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One of the most daunting challenges facing urban public school districts is how to keep new teachers on the job. Across the country, more than half of beginning educators leave within their first three years in city schools .
But there's one city in Massachusetts that's found a way to keep them in the classroom. WBUR's Monica Brady-Myerov visits Lawrence to learn about its success with a local support program.TEXT OF STORY
MONICA BRADY-MYEROV: In the teacher's lounge, John Fichera is planning how to discuss Romeo and Juliet with his 9th grade English class. He gets help from Evangelina Diaz a 35 year veteran teacher.
JOHN FICHERA AND EVANGELIA DIAZ: a couple people commented she sounds like my mother sometimes, yes, because I say john don't do this and try never to do to this, its' true they've heard us talking. it sounds like your mother is giving you instructions on what to do.// its' a good relationship you gotta sort of build a bond a trust and when you can get there you can ask anything you need.
BRADY-MYEROV: In his first year of teaching at Lawrence High school Fichera says he's needed his mentor a lot. Diaz has helped him with everything from managing disruptive behavior to lesson planning. They are part of a district run program for all new teachers — even those who have taught in other school systems. This year it pairs 60 new teachers with a mentor in their school who is teaching the same grade or subject area. The mentor, who is paid a small stipend, contacts the new teacher weekly, observes them in class, and is a near-by trouble shooter.
LYNDA JOHNSON: The first year is the survival year.
BRADY-MYEROV: Lynda Johnson directs the masters teaching program at Simmons College. She helps to run the Lawrence mentor program.
JOHNSON: They need support taking theory to practice, they need support in acculturation. And almost as important is psychological support. It's such a major transition if you're a doctor you have an internship with a whole program developed around you//as a teacher your first day is the same as your last day of work.
BRADY-MYEROV: Massachusetts, along with 32 other states, requires districts to have a teacher induction and mentoring program, but they vary in quality and content. Six years ago, before Lawrence started the program, half of the new teachers left after their first year. Now, on average 85% stay. And after three years, 62% are still in the classroom in Lawence, that's 12% above the national average. Wilfredo LaBoy is the superintendent.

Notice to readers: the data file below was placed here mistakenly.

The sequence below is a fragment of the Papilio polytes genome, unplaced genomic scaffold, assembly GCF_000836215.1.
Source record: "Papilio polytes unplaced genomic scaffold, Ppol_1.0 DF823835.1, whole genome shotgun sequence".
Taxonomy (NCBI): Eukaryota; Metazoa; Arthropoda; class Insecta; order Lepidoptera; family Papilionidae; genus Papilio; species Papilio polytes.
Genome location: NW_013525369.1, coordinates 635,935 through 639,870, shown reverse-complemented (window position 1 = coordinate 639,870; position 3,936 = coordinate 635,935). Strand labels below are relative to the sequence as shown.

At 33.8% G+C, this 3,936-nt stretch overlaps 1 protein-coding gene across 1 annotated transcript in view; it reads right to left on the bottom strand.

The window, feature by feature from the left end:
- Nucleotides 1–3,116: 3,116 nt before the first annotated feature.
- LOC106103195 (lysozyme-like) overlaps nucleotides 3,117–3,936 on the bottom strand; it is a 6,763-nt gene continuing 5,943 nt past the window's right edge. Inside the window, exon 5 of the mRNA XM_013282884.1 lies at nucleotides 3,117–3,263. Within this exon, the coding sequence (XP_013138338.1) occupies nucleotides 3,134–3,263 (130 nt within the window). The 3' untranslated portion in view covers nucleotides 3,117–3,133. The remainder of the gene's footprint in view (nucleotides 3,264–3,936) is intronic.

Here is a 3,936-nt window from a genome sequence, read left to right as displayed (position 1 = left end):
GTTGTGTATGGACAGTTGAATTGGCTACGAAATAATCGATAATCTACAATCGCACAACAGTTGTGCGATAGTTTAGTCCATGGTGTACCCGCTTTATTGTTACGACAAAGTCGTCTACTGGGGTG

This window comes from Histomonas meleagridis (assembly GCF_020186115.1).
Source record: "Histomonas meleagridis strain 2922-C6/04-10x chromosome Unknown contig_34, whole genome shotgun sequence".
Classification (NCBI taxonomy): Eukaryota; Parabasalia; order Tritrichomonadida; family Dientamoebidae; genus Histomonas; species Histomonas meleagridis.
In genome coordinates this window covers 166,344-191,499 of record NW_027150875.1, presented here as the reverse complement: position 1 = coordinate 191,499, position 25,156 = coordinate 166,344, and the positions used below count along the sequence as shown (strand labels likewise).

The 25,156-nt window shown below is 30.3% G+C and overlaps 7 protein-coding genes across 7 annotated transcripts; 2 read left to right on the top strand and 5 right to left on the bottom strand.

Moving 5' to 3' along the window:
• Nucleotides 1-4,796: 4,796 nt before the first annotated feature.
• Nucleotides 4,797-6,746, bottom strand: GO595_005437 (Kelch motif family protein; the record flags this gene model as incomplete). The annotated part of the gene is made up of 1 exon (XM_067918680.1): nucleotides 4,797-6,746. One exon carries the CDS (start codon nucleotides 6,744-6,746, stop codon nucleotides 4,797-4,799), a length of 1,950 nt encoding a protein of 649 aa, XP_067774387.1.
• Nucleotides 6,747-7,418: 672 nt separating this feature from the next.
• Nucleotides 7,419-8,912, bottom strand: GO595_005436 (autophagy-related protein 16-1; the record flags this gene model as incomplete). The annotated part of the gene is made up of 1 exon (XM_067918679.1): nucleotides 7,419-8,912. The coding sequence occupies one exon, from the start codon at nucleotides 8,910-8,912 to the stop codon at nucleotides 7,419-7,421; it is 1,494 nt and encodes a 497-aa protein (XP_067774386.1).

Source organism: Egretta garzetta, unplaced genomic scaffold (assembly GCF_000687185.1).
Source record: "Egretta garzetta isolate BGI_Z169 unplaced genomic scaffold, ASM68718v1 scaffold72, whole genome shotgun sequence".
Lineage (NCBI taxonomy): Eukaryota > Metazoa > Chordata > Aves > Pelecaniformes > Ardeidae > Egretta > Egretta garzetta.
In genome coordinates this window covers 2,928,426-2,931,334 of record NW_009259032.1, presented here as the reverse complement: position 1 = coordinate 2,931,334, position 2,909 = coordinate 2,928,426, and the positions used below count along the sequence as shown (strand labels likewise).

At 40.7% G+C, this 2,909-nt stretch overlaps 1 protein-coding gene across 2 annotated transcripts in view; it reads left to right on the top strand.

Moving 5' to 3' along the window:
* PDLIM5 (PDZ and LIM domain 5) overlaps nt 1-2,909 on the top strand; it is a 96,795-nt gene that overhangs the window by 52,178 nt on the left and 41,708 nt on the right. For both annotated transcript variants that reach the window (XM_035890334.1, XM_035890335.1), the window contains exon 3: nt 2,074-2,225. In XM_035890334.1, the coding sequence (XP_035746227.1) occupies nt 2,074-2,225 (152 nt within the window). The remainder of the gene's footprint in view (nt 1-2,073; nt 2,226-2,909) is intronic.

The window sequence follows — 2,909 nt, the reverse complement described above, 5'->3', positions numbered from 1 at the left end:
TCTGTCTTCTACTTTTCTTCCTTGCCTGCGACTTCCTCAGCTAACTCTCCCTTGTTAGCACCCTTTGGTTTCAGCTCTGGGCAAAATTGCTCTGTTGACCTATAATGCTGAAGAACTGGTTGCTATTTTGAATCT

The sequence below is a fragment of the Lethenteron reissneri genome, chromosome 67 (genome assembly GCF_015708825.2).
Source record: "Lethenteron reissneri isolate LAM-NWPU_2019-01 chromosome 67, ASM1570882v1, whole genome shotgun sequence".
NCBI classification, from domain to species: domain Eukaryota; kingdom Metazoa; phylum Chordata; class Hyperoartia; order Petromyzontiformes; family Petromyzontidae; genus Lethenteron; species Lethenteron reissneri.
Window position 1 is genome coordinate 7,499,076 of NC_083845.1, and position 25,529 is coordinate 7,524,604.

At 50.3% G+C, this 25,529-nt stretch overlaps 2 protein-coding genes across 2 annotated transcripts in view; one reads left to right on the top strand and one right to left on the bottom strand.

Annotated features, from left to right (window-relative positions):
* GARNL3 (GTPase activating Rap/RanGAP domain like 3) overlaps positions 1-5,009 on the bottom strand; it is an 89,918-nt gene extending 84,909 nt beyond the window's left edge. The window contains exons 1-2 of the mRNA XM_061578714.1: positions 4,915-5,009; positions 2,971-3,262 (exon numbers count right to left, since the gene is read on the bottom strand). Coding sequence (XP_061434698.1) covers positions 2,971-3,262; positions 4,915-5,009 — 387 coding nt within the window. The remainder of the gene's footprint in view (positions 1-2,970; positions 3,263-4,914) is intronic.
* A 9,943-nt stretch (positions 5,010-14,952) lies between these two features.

WILFREDO LABOY: There's been enough whining and complaining going on in this country about we can't retain teachers. We've proved beyond a shadow of a doubt that as an urban school district that if you give teachers support they will stay with you.
BRADY-MYEROV: Superintendent Laboy says there's value in supporting new teachers, even though the intensive mentoring program costs the district $200,000. He points out the district spends up to $50,000 to recruit, hire and train one new teacher. And Laboy says one of the most important factors in student performance is the quality of their teachers.
LABOY: every student deserves a good teacher and for too long in America urban systems have not been the place where most. We have great teachers and we have good teachers but we don't have enough of them and we've had a hard time staffing.
BRADY-MYEROV: Research shows that many new teachers leave after the first year because of a lack of support and poor working conditions. They rank pay as the third reason for leaving. Gary Marcoux, heard about these problems when he was president of the teachers union in Lawrence. Now he is the district's mentor facilitator.
GARY MARCOUX: one of the new teachers came up to me and said that they've never felt so alone in a building that had 175 teachers in it. That really stuck with me.
BRADY-MYEROV: At monthly workshops, teachers new to Lawrence, such as Kindergarten teacher Jean Zeretti, share stories from their classroom.
JEAN ZERETTI: Yesterday a child in my class who is a selective mute spoke to me for the first time. That was huge. We were just playing a game and I said who would like to come play with me and she walked over near me. I thought she can't be coming near me. She sat right down played the game and talked to to me. I don't know why or how. I started crying, I left the room and cried. Awe
BRADY-MYEROV: It's moments like these that teachers say make them want to stay in the classroom. But they're usually isolated and overwhelmed and don't have time to share the good moments, let alone the many difficult ones. The workshops serve as strategy sessions for dealing with specific issues and are also like a support group. Lynda Johnson from Simmons College leads the workshops. She singles out Patrick Schiller a literacy specialist at an elementary school.
LYNDA JOHNSON AND PATRICK SCHILLER: How do you find today versus September? You feel you're getting better at it? I think so the first year is the hardest because you don't have all the tools you just don't. FADE DOWN
BRADY-MYEROV: Schiller says he knows every year there will be challenges but he'll be more prepared each year that he teaches. Johnson moves on to show a graph that highlights the phases of the first-year of teaching that everyone can relate to.
JOHNSON: hat do we know about teacher development. What phase are you in right now? Reflection. Yes, reflection and anticipation.
BRADY-MYEROV: As the school year comes to a close and these new educators reflect on their jobs, Johnson asks for a show of hands of the 30 teachers at the workshop: Who anticipates returning next year? All hands go up.
For WBUR I'm Monica Brady-Myerov.
This program aired on May 8, 2007. The audio for this program is not available.
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